Kimberley contemplation

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Kimberley contemplation

For the people of Derby, WA, the Norval Gallery is much more than an art space.

Story + Photos Ricky French

There’s a face silhouetted on the saltmarsh, backlit by the glowing orange embers of a Kimberley sunset. The evening sky in Derby, 200km north-east of Broome, could sustain a crowd any night of the week, without need of embellishment, but a striking new sculpture has people transfixed. 

The face might be made from metal, but the emotion it conveys is instantly human. Its outline traces the face of a young Aboriginal man, not happy, not sad, but perhaps worried, maybe thinking of the future and what it might hold. Around 50 travellers and locals are standing a respectful distance from the sculpture, allowing space for the colours of the sunset to create the positive and negative spaces, and infuse the sky canvas. The name of this artwork is Contemplation and its artist is Mark Norval. 

Contemplation is the first sculpture of a new art installation project in Derby called Sculptures in the Marsh. Mark was the obvious candidate to contribute the first piece. Along with his wife Mary Norval, he runs Derby’s Norval Gallery. The gallery holds more than 400 Indigenous paintings, drawings and carvings, all produced by artists living in this remote north-west corner of the country.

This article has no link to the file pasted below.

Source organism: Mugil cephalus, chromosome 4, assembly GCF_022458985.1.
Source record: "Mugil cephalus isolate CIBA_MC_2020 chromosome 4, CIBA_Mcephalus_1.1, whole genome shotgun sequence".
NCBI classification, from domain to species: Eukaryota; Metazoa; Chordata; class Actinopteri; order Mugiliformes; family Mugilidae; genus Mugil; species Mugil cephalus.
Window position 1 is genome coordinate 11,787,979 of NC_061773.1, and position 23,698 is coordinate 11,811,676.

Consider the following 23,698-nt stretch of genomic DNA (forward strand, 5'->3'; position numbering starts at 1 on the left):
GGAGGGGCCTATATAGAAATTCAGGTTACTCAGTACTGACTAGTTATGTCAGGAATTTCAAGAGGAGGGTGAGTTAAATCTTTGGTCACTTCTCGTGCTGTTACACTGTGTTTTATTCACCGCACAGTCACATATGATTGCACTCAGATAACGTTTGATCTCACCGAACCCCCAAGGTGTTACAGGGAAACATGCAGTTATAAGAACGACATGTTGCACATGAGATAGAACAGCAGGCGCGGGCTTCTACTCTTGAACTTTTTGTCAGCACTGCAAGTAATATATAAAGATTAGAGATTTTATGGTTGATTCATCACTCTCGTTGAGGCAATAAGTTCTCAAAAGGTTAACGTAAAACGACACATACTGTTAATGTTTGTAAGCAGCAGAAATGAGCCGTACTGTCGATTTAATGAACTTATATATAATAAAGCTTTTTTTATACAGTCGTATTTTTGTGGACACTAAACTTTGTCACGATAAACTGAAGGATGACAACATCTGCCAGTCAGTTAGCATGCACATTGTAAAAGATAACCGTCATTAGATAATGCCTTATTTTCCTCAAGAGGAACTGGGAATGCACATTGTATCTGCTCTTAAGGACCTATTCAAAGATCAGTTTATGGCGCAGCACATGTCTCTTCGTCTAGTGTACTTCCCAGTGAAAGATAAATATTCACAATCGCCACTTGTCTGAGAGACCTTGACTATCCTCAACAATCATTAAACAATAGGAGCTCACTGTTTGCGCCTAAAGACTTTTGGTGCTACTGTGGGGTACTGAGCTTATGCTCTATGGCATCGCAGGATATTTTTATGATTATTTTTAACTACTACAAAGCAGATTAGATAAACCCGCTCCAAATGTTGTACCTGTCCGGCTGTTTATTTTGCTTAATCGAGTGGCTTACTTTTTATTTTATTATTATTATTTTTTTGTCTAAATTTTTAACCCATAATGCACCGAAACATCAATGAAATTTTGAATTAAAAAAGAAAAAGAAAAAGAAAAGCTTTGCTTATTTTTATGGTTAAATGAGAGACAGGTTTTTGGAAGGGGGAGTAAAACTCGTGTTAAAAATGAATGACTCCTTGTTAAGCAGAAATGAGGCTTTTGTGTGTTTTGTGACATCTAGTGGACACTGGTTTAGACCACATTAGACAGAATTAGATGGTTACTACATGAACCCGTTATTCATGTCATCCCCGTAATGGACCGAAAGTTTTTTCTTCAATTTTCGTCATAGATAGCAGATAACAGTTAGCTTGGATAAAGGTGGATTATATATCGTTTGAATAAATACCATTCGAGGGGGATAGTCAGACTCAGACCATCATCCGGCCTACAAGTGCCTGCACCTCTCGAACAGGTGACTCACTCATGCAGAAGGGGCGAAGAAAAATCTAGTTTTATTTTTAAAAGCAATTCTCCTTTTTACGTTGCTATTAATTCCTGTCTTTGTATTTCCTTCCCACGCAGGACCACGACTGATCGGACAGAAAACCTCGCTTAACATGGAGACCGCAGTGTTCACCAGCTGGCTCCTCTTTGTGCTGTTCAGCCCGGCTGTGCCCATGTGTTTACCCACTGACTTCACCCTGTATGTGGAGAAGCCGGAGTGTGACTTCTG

What started as a casual space for Mark to showcase his own work has morphed into something far bigger and more important than he could ever have imagined. For the people of Derby, this is more than just a gallery though – it’s a lifeline. Like Mark’s haunting sculpture on the saltmarsh, the gallery has refocused the town’s eyes on the future, and created a glowing light that doesn’t fade, but breaks like a new day. 

“We’re almost at the point where we’re turning people away now,” Mark says as he diligently packs another painting into bubble wrap to be sent across the country. “We have to close the doors some days, just so we can keep up with the packaging and posting.”

This story excerpt is from Issue #127

Outback Magazine: Oct/Nov 2019

2019-10-15T10:43:30+11:00September 16th, 2019|Categories: Art, Stories|Tags: |
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